My daughter has a lot of nice things to play with, and yet I hate nearly all of them.

She has princess toys, dress up clothes, puzzles, matching games, doctor kits, trucks, dolls…you name it. And there’s very few out of that list that I like.

The ones I hate the most have digitized music sounds that get stuck in your head and stay there long after you’re done with the toy. Fairly often I find myself humming a song from one of her toys over a song from the radio while I’m spacing out in front of the sink or while folding clothes.

I also dislike the ones that encourage imaginary play because I, too, find this mind numbing. There’s only so many times I can pretend that a crayon is a princess who needs to run inside a castle with her marker-princess friend to escape an imaginary storm (and that’s the extent of this game, and an actual game I’m forced to play. Just repeat, ad nauseam, and you have my typical Tuesday afternoon.) I know this imaginative play is good for her developmentally, but it doesn’t take much before I’m inventing a chore I MUST complete at that exact moment to escape.

Perhaps the biggest piece of this momfession is that I hate my daughter’s toys because I’m the designated one to play with her. Being home with her full time, it’s one of the primary duties of my stay-at-home-mom gig. Also, as an only child, she lacks a live-in playmate. So yes, there are days I suck it up and play with the toys and with her, because don’t we all have parts of our jobs we dislike but are required to do anyway?

But because I do enjoy spending time with my daughter, want to be an active part of her day, and chose to be home with her full-time in part because of that, I’ve found ways to make play more tolerable, and here’s how:

1. Rotate toys
I have toys hidden in the basement that my daughter has forgotten she’s received for Christmas and her birthday. Every so often, when she’s particularly attached to one toy I can no longer tolerate, I’ll pull out a toy from the basement that’s new to us both. Exploring the new toy passes the time, breaks the monotony, and gives us something new to do together.

2. Make stuff
One thing I don’t tire of is creating things. Whether we’re painting, drawing, coloring or cooking, I’m all for it. Luckily, my daughter is of an age where she loves to help and these crafty pursuits are interesting for her, so as long as they don’t take too long, she’s an eager artist, chef and baker. Plus, usually with these activities we have a product in the end we can either eat, like a smoothie or banana bread, or something to play with, like homemade play dough, so that helps to fill up our day, too.

Making smoothies Photo credit C.Allard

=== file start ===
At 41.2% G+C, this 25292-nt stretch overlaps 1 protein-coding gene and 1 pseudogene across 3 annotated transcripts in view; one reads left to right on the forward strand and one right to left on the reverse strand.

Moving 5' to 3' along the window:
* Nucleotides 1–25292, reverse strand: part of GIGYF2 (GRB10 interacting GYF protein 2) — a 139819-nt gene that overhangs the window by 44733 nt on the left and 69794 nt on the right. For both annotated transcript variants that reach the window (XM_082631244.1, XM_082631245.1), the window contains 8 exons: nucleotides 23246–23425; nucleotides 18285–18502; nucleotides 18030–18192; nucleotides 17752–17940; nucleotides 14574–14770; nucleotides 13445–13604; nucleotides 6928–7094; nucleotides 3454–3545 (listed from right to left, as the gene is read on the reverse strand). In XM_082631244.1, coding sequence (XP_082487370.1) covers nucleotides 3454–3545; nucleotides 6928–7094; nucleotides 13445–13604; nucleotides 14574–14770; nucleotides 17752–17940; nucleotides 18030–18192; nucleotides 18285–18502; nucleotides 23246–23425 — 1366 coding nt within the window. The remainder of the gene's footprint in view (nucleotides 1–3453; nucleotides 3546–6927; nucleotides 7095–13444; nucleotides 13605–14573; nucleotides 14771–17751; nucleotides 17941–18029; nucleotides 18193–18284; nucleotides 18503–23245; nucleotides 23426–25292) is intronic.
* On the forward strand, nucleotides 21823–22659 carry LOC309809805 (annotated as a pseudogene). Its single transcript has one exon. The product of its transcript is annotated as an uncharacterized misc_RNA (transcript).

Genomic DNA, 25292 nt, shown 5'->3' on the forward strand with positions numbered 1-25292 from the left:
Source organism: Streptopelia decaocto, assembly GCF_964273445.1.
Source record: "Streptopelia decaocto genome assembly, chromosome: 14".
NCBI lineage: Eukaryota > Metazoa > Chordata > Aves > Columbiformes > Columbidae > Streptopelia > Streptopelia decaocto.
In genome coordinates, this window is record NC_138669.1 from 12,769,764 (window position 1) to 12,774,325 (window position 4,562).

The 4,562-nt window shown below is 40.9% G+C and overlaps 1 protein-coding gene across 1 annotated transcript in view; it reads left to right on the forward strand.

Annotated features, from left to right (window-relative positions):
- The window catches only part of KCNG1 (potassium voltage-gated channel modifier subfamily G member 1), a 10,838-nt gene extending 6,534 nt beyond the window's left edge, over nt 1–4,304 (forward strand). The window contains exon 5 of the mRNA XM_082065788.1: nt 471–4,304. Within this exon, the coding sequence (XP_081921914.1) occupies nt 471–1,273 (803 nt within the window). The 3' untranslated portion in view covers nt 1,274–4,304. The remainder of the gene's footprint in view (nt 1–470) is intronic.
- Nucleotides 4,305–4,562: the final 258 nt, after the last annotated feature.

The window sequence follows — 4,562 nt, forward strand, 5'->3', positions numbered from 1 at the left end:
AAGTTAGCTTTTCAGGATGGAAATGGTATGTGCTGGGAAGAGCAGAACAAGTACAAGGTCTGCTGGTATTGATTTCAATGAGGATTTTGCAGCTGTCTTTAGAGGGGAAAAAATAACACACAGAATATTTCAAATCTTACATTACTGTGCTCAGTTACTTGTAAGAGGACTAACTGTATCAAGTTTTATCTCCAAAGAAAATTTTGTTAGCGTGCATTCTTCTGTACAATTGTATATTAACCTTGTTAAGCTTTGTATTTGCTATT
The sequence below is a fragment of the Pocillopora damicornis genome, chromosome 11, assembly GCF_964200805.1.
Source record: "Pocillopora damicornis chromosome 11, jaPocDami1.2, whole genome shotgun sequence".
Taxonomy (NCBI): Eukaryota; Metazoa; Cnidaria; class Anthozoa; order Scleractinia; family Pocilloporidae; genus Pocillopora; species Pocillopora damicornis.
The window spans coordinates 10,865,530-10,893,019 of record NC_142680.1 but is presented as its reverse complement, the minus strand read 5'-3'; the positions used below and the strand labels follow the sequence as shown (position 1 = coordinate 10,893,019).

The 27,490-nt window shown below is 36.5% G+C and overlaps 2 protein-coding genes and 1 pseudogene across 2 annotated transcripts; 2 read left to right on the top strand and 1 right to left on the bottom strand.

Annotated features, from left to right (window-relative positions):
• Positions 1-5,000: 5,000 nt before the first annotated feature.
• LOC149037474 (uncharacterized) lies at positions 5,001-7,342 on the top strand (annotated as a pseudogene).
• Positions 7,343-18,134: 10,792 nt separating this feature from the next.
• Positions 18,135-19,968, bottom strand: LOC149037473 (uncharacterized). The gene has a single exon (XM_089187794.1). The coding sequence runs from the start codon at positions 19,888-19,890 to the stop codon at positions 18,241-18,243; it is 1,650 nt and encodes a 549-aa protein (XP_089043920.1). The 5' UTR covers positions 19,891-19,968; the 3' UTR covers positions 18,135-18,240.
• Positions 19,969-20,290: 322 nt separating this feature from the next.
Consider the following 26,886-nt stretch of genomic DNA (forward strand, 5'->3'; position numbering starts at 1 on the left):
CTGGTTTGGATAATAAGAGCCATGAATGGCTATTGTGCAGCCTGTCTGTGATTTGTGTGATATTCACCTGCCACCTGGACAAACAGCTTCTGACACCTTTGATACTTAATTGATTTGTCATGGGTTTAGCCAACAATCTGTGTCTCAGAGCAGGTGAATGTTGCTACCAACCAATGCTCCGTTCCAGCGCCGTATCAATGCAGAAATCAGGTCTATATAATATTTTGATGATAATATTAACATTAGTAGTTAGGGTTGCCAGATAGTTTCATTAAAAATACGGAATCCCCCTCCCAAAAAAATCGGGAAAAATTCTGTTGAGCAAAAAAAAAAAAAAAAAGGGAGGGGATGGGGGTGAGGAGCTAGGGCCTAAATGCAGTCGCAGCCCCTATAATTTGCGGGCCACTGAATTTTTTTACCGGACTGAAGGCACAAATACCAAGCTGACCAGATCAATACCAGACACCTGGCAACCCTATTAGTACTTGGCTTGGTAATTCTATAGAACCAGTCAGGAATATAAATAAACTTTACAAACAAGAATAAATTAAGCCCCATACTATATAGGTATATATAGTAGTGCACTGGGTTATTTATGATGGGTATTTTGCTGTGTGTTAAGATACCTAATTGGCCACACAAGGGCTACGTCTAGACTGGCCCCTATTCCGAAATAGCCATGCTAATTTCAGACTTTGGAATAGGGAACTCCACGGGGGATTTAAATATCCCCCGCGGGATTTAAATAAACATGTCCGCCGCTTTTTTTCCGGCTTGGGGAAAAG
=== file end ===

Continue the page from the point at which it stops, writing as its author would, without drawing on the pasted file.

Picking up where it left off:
Making smoothies
Photo credit C.Allard

3. Get out of the house as much as possible
I run nearly all of my errands with my daughter, because I think she needs to learn to be patient through those types of things (but oh man, can that backfire sometimes!) but I also try to switch up our scenery and environment with fun activities as well. Walks in the stroller, trips to the library, playground or pool, and playing in the yard help us explore new things and be around other people. Next on our list this summer is to go berry picking before the season is over.

Visiting the turtles at a museum. Photo credit C.Allard

Visiting the turtles at a museum.
Photo credit C.Allard

4. Playdates, playdates, playdates
Playdates are great for the both of us. She has a chance to socialize with other kids her age, and I get a break from play and can chat with the other parents. It’s just a win-win.

BFF play date! Photo credit C.Allard

BFF play date!
Photo credit C.Allard

5. Set boundaries
One thing I learned through conversation with the other bloggers on this site is that it’s okay to set boundaries in play with your kids. IT’S OKAY to not like one activity that they’re into, and encourage your child to do that one thing on their own. You are each your own person, after all. This also helps my daughter learn to play independently and demonstrates to her that there are things we can do in each other’s company without having to do them together. One way to accomplish this is to additionally offer an activity you would be willing to do together once they are done with the independent activity. For example you can say, “You can play with your crayon-princesses by yourself for a while, and when I’m done folding this laundry, we can make a painting together.” It may take a couple tries to get them to understand this way of spending time together, but it’s a strategy I will employ to avoid burnout and total boredom.

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